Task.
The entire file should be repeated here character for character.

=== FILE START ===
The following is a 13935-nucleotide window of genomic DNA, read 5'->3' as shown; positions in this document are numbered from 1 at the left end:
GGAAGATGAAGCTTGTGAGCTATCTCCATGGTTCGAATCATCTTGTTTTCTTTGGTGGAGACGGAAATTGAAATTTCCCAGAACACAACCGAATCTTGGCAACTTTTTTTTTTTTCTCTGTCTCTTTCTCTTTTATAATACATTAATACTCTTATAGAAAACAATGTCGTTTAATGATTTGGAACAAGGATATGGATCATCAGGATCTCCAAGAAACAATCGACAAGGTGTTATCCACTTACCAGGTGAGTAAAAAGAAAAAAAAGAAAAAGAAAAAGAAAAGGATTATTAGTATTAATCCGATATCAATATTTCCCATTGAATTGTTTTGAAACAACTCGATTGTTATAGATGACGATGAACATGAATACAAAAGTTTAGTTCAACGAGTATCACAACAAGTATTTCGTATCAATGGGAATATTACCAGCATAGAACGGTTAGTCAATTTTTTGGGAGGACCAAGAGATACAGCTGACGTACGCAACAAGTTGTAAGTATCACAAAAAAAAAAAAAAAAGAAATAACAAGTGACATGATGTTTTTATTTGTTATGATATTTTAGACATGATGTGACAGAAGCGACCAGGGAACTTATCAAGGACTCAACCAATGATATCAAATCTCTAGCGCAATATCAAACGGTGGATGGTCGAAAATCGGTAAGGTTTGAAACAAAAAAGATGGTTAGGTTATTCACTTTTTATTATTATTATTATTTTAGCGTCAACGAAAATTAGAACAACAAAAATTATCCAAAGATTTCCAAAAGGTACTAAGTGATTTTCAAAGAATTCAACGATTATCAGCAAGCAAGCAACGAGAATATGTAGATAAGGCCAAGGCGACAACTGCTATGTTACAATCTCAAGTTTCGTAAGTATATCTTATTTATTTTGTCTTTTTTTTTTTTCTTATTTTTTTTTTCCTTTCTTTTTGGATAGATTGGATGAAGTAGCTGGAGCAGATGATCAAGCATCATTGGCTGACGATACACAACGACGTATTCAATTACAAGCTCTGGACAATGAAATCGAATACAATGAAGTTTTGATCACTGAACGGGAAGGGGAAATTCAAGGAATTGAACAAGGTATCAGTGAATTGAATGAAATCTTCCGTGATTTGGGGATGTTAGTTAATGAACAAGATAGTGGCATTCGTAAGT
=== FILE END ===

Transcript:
The following is a 13935-nucleotide window of genomic DNA, read 5'->3' as shown; positions in this document are numbered from 1 at the left end:
GGAAGATGAAGCTTGTGAGCTATCTCCATGGTTCGAATCATCTTGTTTTCTTTGGTGGAGACGGAAATTGAAATTTCCCAGAACACAACCGAATCTTGGCAACTTTTTTTTTTTTCTCTGTCTCTTTCTCTTTTATAATACATTAATACTCTTATAGAAAACAATGTCGTTTAATGATTTGGAACAAGGATATGGATCATCAGGATCTCCAAGAAACAATCGACAAGGTGTTATCCACTTACCAGGTGAGTAAAAAGAAAAAAAAGAAAAAGAAAAAGAAAAGGATTATTAGTATTAATCCGATATCAATATTTCCCATTGAATTGTTTTGAAACAACTCGATTGTTATAGATGACGATGAACATGAATACAAAAGTTTAGTTCAACGAGTATCACAACAAGTATTTCGTATCAATGGGAATATTACCAGCATAGAACGGTTAGTCAATTTTTTGGGAGGACCAAGAGATACAGCTGACGTACGCAACAAGTTGTAAGTATCACAAAAAAAAAAAAAAAAGAAATAACAAGTGACATGATGTTTTTATTTGTTATGATATTTTAGACATGATGTGACAGAAGCGACCAGGGAACTTATCAAGGACTCAACCAATGATATCAAATCTCTAGCGCAATATCAAACGGTGGATGGTCGAAAATCGGTAAGGTTTGAAACAAAAAAGATGGTTAGGTTATTCACTTTTTATTATTATTATTATTTTAGCGTCAACGAAAATTAGAACAACAAAAATTATCCAAAGATTTCCAAAAGGTACTAAGTGATTTTCAAAGAATTCAACGATTATCAGCAAGCAAGCAACGAGAATATGTAGATAAGGCCAAGGCGACAACTGCTATGTTACAATCTCAAGTTTCGTAAGTATATCTTATTTATTTTGTCTTTTTTTTTTTTCTTATTTTTTTTTTCCTTTCTTTTTGGATAGATTGGATGAAGTAGCTGGAGCAGATGATCAAGCATCATTGGCTGACGATACACAACGACGTATTCAATTACAAGCTCTGGACAATGAAATCGAATACAATGAAGTTTTGATCACTGAACGGGAAGGGGAAATTCAAGGAATTGAACAAGGTATCAGTGAATTGAATGAAATCTTCCGTGATTTGGGGATGTTAGTTAATGAACAAGATAGTGGCATTCGTAAGT